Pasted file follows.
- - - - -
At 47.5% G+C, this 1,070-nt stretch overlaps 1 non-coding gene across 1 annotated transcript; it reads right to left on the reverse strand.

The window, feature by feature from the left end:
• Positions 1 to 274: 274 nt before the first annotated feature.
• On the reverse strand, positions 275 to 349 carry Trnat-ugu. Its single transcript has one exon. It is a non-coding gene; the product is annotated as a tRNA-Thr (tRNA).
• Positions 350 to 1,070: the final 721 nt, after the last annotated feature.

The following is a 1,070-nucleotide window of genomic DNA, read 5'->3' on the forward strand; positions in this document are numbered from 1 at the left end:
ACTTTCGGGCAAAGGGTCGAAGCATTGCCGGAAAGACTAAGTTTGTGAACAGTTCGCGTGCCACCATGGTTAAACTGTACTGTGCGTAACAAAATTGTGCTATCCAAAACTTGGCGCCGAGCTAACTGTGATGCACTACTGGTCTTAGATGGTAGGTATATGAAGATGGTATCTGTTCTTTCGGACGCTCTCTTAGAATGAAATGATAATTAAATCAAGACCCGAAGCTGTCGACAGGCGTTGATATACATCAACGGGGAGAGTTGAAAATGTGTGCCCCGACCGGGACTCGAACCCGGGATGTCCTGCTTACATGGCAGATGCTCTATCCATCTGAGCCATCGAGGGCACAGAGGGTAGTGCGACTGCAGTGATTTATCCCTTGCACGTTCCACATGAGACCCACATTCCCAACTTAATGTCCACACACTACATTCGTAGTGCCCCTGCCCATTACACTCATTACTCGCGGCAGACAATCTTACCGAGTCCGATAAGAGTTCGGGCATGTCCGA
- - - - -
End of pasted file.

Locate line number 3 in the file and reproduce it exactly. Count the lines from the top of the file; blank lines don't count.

• Positions 1 to 274: 274 nt before the first annotated feature.